Smartcard delay no surprise for privacy advocates

Laws to be re-introduced to parliament

Confirmation the federal government's smartcard project is already facing serious delays came as no surprise to privacy advocates who issued a warning more than 12 months ago that current timelines and costings are totally unrealistic.

Pointing out that IT projects tends to be "grossly underestimated", David Vaile, the executive director of the NSW Cyberspace Law and Policy Centre, predicted serious hiccups to implementation of the $1.1 billion Access Card as far back as April, 2006.

Vaile warned the card could not be introduced within the government's 18-month timeline and that its introduction is likely to be billions of dollars over budget.

Registrations for the Access Card were expected to begin in May next year but the federal government has conceded the deadline has been pushed back by up to six months with commencement likely in late 2008.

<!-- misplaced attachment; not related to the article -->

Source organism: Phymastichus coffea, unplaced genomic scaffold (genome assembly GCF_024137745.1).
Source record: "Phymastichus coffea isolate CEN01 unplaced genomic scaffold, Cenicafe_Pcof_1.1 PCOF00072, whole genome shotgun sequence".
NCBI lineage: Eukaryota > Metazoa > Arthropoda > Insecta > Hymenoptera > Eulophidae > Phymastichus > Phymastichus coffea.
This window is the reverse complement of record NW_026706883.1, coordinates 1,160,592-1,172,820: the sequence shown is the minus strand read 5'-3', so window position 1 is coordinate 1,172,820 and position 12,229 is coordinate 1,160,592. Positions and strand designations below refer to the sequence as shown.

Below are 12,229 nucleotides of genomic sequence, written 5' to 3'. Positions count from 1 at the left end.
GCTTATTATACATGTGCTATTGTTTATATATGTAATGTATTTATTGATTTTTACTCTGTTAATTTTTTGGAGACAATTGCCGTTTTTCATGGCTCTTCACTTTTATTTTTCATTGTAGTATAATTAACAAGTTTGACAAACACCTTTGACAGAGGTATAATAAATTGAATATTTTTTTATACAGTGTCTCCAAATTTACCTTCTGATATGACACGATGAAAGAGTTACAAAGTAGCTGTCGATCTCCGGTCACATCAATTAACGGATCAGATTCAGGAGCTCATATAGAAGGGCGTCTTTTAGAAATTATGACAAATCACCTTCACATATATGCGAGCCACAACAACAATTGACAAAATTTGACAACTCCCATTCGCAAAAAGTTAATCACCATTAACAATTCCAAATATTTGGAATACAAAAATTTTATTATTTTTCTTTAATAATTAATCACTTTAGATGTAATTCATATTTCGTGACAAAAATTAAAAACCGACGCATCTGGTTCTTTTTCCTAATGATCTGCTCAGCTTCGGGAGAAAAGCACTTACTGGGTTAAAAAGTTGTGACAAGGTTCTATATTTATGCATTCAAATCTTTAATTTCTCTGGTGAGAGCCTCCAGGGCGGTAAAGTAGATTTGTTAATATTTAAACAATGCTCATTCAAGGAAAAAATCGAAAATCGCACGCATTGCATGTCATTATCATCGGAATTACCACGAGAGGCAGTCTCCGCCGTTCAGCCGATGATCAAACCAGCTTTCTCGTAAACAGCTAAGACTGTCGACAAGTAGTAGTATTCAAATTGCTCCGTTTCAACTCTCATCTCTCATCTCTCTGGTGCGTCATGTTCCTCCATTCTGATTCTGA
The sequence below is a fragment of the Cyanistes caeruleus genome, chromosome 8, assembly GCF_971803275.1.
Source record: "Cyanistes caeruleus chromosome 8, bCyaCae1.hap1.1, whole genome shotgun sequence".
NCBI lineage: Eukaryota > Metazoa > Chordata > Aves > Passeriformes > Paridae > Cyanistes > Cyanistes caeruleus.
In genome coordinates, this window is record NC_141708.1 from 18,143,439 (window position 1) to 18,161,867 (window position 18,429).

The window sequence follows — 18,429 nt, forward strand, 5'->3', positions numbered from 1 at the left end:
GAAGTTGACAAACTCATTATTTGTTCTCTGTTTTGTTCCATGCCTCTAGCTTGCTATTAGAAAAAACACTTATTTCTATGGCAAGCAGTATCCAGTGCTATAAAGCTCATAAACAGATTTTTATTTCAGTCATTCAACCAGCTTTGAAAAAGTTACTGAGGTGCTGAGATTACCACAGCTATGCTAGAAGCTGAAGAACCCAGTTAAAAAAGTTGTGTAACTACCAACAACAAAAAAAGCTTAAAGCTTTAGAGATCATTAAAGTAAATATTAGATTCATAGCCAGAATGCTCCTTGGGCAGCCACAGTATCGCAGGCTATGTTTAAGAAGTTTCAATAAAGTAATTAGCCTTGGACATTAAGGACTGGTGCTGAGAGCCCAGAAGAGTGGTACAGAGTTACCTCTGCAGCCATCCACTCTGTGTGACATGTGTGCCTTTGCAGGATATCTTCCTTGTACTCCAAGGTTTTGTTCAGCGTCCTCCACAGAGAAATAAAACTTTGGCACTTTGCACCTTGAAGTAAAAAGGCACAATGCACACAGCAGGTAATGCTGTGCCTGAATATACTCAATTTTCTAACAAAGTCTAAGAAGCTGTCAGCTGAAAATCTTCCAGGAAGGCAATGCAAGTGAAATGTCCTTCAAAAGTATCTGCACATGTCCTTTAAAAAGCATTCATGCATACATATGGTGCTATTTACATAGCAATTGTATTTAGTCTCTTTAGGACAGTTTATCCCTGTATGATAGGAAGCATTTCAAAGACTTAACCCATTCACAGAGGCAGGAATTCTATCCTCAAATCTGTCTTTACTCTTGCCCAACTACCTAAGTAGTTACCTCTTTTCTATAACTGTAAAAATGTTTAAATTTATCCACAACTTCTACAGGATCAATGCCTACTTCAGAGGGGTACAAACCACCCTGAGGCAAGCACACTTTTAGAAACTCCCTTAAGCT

The delays began when Access Card legislation was rejected by a Senate committee in March amid fears it lacked security and privacy safeguards.

This obstacle has led to legislative changes that will be re-introduced to parliament later this month.

Under the original plan the new laws were supposed to be passed by the end of April.

Faced with fierce opposition from the Senate including claims by Democrat senator Natasha Stott Despoja that the legislation is fundamentally flawed forced the government to make the amendments.

It is an embarrassing situation for the government as the Office of the Access Card cannot award contracts for the card until the legislation is passed.

This is despite tenders being issued at the beginning of the year.

The Access Card will streamline health and welfare benefits and is aimed at reducing fraud. It will replace 17 existing cards issued by the Department of Human Services.

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